Markets to the Fed: Go fund me
In an interesting turn of events, we had a Federal Open Market Committee (FOMC) meeting last month, but the results of this convocation were not what captured the lion’s share of US Federal Reserve (Fed) headlines. Indeed, the dislocations that were witnessed in the funding markets, and attendant Fed responses, seemed to take centre-stage. Essentially, the stresses which emerged in this arena created a situation where participants were clamouring for the Fed to step in and provide the necessary funds to potentially alleviate the pressurized conditions.
Let’s do a quick Fed 101. There’s a certain level of reserves in the banking system that can fluctuate on a daily basis. The New York Fed, acting on behalf of the FOMC’s monetary policy directive, is charged with keeping the federal funds target within its prescribed trading range, by either adding or deleting reserves via repurchase (repo) agreements with the primary dealer community, depending upon what is needed to achieve the aforementioned goal. Typically, these daily operations from the Fed go essentially unnoticed and don’t garner any headlines. That’s exactly the way it’s supposed to work.
So, what happened this time around? Quite simply, there was a shortage of reserves, or think of it as a ‘cash crunch’. The ‘repo’ market is a part of the financial system where participants borrow and lend money, using Treasury securities (as one example) as collateral within the transaction. It is in this repo market where the stresses became all too evident for three reasons.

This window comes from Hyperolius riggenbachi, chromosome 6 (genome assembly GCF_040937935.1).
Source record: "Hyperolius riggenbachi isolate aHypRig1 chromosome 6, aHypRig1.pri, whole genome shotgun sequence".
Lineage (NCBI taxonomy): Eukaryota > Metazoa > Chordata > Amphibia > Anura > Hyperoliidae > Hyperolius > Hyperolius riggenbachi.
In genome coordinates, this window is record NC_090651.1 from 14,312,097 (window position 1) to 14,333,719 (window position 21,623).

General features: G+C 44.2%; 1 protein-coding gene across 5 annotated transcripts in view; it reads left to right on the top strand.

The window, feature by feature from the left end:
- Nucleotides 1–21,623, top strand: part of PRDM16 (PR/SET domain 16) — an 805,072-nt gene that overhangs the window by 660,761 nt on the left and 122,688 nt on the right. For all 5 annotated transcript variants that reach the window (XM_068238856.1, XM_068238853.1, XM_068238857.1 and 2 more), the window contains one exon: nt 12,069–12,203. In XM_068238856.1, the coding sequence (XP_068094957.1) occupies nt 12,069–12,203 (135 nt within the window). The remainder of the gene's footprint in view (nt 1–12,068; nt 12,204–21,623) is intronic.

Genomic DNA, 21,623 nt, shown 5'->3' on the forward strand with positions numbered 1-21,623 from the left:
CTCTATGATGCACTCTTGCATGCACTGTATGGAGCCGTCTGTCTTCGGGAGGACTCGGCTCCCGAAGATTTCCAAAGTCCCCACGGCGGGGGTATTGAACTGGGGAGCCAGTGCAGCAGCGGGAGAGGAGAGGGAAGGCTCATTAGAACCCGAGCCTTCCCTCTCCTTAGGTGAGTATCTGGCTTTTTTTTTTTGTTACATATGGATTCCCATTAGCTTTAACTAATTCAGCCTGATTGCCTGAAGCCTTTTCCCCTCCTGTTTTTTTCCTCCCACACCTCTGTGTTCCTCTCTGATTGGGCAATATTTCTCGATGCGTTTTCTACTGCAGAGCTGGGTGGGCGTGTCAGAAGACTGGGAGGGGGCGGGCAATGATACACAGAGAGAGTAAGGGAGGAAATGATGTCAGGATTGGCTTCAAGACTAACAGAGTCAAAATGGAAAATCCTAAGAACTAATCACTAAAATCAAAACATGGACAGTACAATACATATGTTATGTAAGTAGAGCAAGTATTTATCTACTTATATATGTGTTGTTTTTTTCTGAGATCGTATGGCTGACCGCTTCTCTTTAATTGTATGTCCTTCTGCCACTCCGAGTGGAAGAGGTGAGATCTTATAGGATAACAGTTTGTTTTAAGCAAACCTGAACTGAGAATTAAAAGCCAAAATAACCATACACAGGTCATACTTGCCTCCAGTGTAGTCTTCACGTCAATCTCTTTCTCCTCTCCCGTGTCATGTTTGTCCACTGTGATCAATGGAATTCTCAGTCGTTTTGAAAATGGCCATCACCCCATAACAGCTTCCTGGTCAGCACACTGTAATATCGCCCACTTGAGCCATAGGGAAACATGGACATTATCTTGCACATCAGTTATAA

- The Fed’s prior quantitative tightening (reducing their balance sheet) had been draining reserves up until this program ended only a month or so ago.
- 15 September is a corporate tax date (the stresses first became evident on 16 September since the fifteenth was on a Sunday).
- There was also a large Treasury securities settlement for prior auctions.
This confluence of events acted as too big of a drain of reserves from the banking system and resulted in various funding market rates spiking well above the federal funds target range. One of these key repo-related rates, the US Secured Overnight Financing Rate (SOFR) surged up to 5 ¼% or 300bp above the top end of the fed funds target prior to last month’s rate cut.
In order to alleviate these upward pressures, the NY Fed intervened with multiple large-scale repo operations of their own where they provided much needed funding for a ‘starved’ market. Repo operations are temporary in nature, in this case of the overnight variety, and needed to be ‘re-upped’ in order to achieve the desired result. Did it work? As of this writing, yes. SOFR has since fallen back to 1.85%, within the ‘new’ fed funds target range of 1 ¾ - 2%.
As we expected, the temporary repo route was not a solution for the longer run. Given the future reserve outlook, the NY Fed needed to take a more permanent approach, adding to their balance sheet. In theory, any buying of Treasuries can be defined as quantitative ease (QE), but in this occasion the Fed has signalled to the markets the exact purpose. In other words, this form of QE is not to boost the economy/inflation, but rather to provide sufficient reserves for the proper functioning of the funding markets. This message may be conveyed by what Treasuries they buy, namely shorter-term issues like T-bills versus longer-dated coupons, as the latter is usually more associated with the ‘other’ form of QE. In fact, the Fed just announced such a permanent measure and will begin buying $60 billion of Treasury bills per month “at least into the second quarter of next year.”